To the editor:
Being stationed in the great state of Alaska for three winters gives one a great respect for and some knowledge of dangerously cold weather. So allow me to pass on a few areas of concern.
- If you do not need to be out in bitterly cold weather, don’t.
- Cover all skin and try to use a two-person system; keep an eye on the other person to look for signs of confusion, as it may be hypothermia. Small white spots on the skin is a warning to get inside and warm up.
- If you start to shiver, go to a warm place — do not wait.
- Bitterly cold air is dry air, inside and outside; if someone has breathing problems use a humidifier, and absent a humidifier place a container of water next to heating vents (not on top), but in a way to allow the air to pass over the water. Put water in sinks or tubs not in use. The elderly and children, especially very young children, are susceptible to breathing problems in dry conditions.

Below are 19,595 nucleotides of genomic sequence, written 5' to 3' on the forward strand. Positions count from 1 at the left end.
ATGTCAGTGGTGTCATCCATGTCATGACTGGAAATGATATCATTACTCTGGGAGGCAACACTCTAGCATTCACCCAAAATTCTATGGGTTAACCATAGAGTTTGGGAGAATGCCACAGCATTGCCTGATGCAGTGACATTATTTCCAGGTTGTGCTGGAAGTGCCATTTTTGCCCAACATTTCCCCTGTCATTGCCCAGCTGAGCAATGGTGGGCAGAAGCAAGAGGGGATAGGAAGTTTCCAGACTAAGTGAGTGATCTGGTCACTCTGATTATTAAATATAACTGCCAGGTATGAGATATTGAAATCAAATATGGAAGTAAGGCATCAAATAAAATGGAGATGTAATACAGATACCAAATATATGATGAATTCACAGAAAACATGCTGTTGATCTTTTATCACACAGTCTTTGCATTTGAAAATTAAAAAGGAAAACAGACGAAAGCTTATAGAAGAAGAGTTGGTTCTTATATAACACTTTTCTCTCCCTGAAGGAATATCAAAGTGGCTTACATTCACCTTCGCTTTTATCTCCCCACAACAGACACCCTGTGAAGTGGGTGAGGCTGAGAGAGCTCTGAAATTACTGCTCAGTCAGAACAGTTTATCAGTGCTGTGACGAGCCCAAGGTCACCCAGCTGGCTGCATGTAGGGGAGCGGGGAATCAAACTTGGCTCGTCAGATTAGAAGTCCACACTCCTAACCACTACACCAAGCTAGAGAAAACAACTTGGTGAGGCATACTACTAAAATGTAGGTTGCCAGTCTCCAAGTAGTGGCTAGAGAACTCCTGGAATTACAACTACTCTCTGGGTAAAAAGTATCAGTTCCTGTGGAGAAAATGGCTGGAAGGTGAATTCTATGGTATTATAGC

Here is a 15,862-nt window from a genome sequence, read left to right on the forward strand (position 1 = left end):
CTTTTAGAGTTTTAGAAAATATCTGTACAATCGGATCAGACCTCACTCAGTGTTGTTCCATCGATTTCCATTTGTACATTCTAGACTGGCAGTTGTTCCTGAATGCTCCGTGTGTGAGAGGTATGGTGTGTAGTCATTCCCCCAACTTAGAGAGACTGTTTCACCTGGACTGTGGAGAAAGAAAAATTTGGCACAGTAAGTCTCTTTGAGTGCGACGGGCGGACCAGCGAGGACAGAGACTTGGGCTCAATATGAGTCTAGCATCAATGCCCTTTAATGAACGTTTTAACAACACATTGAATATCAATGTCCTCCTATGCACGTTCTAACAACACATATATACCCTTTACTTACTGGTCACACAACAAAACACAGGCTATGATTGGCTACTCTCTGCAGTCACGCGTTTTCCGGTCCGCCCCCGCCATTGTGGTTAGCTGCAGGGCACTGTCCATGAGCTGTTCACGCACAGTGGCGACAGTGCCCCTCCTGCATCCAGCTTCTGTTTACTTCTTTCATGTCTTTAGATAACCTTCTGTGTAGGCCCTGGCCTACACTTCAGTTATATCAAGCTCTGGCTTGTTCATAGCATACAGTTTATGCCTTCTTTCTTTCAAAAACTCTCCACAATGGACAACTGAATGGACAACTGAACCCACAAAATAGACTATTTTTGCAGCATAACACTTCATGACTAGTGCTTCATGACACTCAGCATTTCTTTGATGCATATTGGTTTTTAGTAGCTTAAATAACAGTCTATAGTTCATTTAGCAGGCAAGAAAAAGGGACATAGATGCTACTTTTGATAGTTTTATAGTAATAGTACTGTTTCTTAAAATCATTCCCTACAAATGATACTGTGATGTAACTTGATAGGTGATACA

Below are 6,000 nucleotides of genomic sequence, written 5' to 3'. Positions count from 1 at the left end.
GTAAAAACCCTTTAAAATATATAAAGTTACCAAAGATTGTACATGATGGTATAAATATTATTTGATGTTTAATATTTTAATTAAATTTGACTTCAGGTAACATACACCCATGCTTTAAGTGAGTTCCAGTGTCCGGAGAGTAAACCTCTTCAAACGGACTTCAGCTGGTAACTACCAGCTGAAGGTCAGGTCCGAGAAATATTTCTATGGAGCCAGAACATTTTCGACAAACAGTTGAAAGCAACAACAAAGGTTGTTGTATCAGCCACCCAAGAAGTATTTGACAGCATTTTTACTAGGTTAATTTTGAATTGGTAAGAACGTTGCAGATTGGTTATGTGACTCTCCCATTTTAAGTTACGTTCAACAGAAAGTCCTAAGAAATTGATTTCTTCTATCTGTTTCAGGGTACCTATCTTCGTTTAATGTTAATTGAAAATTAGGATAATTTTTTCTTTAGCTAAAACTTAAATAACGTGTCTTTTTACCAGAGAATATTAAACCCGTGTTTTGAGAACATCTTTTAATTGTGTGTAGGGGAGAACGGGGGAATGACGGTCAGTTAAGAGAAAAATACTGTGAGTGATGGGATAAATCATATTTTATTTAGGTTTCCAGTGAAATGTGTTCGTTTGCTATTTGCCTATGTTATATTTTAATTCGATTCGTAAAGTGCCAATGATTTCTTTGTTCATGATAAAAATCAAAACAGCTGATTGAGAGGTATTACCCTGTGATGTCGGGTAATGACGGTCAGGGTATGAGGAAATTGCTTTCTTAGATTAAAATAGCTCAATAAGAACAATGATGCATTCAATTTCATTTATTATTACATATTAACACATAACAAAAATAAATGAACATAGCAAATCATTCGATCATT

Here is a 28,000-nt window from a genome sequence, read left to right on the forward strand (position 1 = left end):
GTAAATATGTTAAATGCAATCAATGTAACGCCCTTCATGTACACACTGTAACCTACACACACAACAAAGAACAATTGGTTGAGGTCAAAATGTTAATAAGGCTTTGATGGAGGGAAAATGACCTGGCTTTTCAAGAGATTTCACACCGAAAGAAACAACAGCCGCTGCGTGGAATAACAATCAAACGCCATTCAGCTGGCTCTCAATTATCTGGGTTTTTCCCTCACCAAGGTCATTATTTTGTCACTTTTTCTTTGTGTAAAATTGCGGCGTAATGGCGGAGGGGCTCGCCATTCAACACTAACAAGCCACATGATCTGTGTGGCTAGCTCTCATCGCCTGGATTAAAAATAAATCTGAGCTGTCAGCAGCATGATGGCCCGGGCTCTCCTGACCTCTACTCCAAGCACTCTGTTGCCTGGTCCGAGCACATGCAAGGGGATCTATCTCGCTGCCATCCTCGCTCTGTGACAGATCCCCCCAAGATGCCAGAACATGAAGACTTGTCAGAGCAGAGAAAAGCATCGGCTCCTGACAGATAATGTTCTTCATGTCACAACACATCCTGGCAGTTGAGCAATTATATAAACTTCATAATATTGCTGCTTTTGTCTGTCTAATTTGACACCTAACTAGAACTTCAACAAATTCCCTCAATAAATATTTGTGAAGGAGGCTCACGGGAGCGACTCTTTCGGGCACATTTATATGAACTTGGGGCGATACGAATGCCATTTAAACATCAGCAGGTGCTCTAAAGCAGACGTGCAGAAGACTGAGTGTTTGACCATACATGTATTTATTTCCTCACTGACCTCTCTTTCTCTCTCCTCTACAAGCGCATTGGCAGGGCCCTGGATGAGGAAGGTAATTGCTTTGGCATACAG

- Look to pets; ensure outside pets have a place out of the wind, and heated if possible.
On a lighter note, I had the occasion to talk with a person in Point Barrow, Alaska, well north of the Arctic Circle one winter; when I asked him what they did for fun in winter, he said we mostly stand around and try to get our cars started.
Be safe stay warm, this is dangerously cold weather.
— Robert M. Traxler, Dorr